After a successful public-relations push a few months later, Slack received 8k+ requests to use the software on day one. In two weeks, that jumped to 15k+. Still, they collected as much feedback as possible. They figured out what teams of varying sizes needed, which helped them adjust features.

After teams get hooked on Slack, they help spread the product to other departments in their organization or when they join other companies. They might have used Slack during an internship and think their current company can benefit from it. Word-of-mouth helped propel Slack to hosting 10m+ daily active users.

Dropbox

Dropbox got its start by solving the burdensome problem of sharing computer files. They built a solution with an intuitive, easy-to-use interface, enabling users to share files easily — and for free.

The company debuted at Y Combinator’s Demo Day in 2007. Though they tried to grow using traditional paid advertising, it became too costly. So, the company created a demo video and posted it to forums on Reddit and Digg in 2008. Their beta waiting list grew from 5k to 75k overnight.

Because of how effective Dropbox worked as a product, it hooked users quickly. Later, Dropbox continued to leverage its fans to grow its user base — a key feature of product-led growth companies.

They offered increased storage to users when they referred Dropbox to others. They incentivized sharing on social media by similarly offering additional storage. They implemented shareable links so users could send files to non-Dropbox users.

Alternatively, if users want to upgrade to have greater storage and support, they can easily do it on Dropbox’s website. Today, Dropbox boasts 700m+ users — with 15m+ paying for its premium plans.

HubSpot

Customer relationship management software HubSpot popularized inbound marketing — attracting consumers by creating useful content and experiences. But after observing shifts in the tech industry, its global director of sales, David Barron, worked to convert the company to a product-led growth model.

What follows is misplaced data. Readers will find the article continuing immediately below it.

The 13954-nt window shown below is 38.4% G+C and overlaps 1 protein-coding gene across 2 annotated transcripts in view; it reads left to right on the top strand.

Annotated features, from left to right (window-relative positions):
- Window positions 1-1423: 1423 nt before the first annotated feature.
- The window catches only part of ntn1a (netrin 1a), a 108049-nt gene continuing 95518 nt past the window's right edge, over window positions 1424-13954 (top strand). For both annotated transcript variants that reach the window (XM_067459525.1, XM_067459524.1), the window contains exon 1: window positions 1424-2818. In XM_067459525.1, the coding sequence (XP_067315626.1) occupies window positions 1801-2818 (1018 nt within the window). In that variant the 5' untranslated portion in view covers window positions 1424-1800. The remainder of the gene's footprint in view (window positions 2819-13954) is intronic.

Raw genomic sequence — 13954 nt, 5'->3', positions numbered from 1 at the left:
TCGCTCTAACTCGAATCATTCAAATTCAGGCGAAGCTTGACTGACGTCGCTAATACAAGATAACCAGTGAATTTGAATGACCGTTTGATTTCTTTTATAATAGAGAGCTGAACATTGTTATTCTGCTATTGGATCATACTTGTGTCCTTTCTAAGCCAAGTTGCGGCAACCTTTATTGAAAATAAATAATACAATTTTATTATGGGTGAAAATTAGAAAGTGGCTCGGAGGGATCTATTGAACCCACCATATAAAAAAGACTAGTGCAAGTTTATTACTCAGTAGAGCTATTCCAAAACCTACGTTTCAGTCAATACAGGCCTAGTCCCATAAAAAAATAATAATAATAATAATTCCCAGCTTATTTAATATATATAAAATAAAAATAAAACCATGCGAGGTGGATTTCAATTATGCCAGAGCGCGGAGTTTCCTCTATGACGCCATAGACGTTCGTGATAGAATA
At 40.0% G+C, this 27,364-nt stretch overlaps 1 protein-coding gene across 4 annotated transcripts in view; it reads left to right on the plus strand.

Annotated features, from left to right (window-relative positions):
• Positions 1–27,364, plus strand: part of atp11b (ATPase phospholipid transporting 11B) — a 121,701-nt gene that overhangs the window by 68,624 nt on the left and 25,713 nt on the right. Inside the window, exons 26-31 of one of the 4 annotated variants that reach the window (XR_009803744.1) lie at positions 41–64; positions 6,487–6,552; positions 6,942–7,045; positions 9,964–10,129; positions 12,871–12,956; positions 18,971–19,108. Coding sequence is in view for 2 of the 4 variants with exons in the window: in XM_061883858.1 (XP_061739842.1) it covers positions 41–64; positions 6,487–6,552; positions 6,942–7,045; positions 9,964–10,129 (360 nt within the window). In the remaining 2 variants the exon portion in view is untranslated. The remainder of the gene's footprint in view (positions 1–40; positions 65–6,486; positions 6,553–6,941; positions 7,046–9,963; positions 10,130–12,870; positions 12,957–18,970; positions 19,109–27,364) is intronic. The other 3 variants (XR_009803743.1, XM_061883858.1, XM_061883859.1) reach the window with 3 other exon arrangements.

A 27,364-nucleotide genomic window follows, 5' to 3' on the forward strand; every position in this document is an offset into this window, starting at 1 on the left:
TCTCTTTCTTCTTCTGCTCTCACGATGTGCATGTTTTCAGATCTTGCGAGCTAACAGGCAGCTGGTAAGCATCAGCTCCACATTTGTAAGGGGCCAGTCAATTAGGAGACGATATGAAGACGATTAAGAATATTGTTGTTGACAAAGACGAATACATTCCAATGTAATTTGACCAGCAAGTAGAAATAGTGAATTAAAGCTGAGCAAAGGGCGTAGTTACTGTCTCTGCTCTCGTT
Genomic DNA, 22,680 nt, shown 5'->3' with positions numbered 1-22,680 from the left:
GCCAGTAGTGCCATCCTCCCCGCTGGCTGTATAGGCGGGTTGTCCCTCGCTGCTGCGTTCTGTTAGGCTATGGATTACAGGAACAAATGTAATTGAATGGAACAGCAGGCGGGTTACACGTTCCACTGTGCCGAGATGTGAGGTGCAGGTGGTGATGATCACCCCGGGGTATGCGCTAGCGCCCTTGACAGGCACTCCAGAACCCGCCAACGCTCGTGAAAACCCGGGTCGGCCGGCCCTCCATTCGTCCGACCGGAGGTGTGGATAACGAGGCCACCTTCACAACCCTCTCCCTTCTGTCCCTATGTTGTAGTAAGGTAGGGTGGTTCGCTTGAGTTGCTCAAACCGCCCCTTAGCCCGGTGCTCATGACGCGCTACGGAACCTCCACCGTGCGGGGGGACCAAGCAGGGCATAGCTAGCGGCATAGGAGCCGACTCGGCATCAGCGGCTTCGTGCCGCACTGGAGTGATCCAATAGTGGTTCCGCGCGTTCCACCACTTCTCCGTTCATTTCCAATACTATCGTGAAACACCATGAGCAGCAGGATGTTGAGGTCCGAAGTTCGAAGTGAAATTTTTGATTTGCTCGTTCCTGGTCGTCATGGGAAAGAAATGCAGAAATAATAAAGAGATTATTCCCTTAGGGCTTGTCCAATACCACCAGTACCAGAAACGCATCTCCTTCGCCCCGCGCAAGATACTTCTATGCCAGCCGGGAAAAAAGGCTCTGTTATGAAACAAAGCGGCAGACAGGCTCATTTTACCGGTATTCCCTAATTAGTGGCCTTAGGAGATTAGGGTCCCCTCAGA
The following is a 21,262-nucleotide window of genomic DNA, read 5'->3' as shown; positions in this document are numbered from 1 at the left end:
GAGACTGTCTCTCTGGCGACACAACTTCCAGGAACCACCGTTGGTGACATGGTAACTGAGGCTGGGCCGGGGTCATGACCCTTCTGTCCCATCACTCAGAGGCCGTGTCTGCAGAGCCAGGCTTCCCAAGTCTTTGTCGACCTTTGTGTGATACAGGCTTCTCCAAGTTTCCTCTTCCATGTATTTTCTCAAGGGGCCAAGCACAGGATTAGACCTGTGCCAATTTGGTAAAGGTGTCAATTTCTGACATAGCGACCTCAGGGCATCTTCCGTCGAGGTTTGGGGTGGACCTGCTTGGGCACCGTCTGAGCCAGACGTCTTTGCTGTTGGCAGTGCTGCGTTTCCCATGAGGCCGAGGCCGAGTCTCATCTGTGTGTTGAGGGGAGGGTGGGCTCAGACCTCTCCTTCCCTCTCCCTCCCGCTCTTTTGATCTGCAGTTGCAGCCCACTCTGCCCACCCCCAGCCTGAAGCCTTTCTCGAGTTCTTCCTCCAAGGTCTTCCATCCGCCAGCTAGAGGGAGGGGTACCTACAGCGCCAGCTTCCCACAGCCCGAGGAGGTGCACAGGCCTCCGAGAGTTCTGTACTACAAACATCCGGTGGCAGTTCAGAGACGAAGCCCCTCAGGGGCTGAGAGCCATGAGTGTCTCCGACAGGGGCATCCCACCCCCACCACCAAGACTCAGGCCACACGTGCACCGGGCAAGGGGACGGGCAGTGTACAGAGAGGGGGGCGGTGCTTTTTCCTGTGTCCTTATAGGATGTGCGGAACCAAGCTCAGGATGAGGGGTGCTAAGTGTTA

Instead of only using salespeople to onboard HubSpot customers, the company made it easier for users to try their products — including free options. And if they wanted to upgrade to more premium features, they could do it on their own. “At HubSpot, you likely won’t talk to a sales representative to buy starter-tier products,” says Peters.

Salespeople complement HubSpot products by collaborating with higher-end clients who might need more evaluation and understanding. For the majority of users, however, HubSpot products automate most functions — including onboarding and purchasing. The company also builds education into their products, such as some HubSpot Academy courses on their CRM software, which minimizes outreach to customer support.

The Benefits of Product-Led Growth

A product-led growth model has a myriad of benefits, including:

Reduced customer acquisition costs (CAC): Product-led growth companies do not have to spend significant money on advertising or marketing. Word-of-mouth spreads your product, bringing in new users automatically via free or low-cost options and, with time, onboarding those users into more premium options.

Potential to go viral: Product-focused companies tend to create market-leading products. When users love your product, they tell their networks — thus making it more likely to go viral.

Increased product feedback: With your product as the centerpiece, you will spend more time collecting feedback, as it’s critical to listen to the user experience.

Higher retention: When a user tries a bad product, they stop using it. But product-led companies aspire to create intuitive products that solve real problems. So, when your company puts the product at the center, it results in higher user retention

Increased user satisfaction: More investments in developing the product and collecting feedback often means the product is highly optimized for your target audience, increasing user satisfaction.